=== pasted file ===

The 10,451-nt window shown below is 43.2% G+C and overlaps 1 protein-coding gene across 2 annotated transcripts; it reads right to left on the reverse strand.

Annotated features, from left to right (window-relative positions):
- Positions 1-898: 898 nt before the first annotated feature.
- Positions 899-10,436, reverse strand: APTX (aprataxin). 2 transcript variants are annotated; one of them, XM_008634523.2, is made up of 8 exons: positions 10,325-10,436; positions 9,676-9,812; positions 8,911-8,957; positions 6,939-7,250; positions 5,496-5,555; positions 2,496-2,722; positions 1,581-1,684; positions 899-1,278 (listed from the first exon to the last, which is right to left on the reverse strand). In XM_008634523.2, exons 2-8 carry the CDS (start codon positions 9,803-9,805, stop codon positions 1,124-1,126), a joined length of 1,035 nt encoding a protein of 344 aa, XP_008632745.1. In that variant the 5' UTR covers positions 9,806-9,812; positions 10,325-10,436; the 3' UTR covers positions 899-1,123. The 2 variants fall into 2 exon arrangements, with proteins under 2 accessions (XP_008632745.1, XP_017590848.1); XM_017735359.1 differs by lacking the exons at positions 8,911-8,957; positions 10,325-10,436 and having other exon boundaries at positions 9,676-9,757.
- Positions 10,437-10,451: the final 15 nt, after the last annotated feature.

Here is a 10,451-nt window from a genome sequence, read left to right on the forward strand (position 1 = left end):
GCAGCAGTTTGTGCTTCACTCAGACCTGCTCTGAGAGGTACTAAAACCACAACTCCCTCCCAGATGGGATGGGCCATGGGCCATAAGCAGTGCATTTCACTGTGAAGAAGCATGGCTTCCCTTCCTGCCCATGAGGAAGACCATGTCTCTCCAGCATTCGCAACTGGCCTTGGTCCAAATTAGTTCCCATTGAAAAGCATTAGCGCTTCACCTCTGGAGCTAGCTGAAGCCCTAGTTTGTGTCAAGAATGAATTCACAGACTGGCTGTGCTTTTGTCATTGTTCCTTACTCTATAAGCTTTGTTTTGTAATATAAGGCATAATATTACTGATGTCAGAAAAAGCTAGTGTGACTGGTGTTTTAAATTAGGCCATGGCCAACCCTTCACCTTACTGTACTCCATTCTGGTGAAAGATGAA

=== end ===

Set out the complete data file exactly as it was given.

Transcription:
The 10,451-nt window shown below is 43.2% G+C and overlaps 1 protein-coding gene across 2 annotated transcripts; it reads right to left on the reverse strand.

Annotated features, from left to right (window-relative positions):
- Positions 1-898: 898 nt before the first annotated feature.
- Positions 899-10,436, reverse strand: APTX (aprataxin). 2 transcript variants are annotated; one of them, XM_008634523.2, is made up of 8 exons: positions 10,325-10,436; positions 9,676-9,812; positions 8,911-8,957; positions 6,939-7,250; positions 5,496-5,555; positions 2,496-2,722; positions 1,581-1,684; positions 899-1,278 (listed from the first exon to the last, which is right to left on the reverse strand). In XM_008634523.2, exons 2-8 carry the CDS (start codon positions 9,803-9,805, stop codon positions 1,124-1,126), a joined length of 1,035 nt encoding a protein of 344 aa, XP_008632745.1. In that variant the 5' UTR covers positions 9,806-9,812; positions 10,325-10,436; the 3' UTR covers positions 899-1,123. The 2 variants fall into 2 exon arrangements, with proteins under 2 accessions (XP_008632745.1, XP_017590848.1); XM_017735359.1 differs by lacking the exons at positions 8,911-8,957; positions 10,325-10,436 and having other exon boundaries at positions 9,676-9,757.
- Positions 10,437-10,451: the final 15 nt, after the last annotated feature.

Here is a 10,451-nt window from a genome sequence, read left to right on the forward strand (position 1 = left end):
GCAGCAGTTTGTGCTTCACTCAGACCTGCTCTGAGAGGTACTAAAACCACAACTCCCTCCCAGATGGGATGGGCCATGGGCCATAAGCAGTGCATTTCACTGTGAAGAAGCATGGCTTCCCTTCCTGCCCATGAGGAAGACCATGTCTCTCCAGCATTCGCAACTGGCCTTGGTCCAAATTAGTTCCCATTGAAAAGCATTAGCGCTTCACCTCTGGAGCTAGCTGAAGCCCTAGTTTGTGTCAAGAATGAATTCACAGACTGGCTGTGCTTTTGTCATTGTTCCTTACTCTATAAGCTTTGTTTTGTAATATAAGGCATAATATTACTGATGTCAGAAAAAGCTAGTGTGACTGGTGTTTTAAATTAGGCCATGGCCAACCCTTCACCTTACTGTACTCCATTCTGGTGAAAGATGAA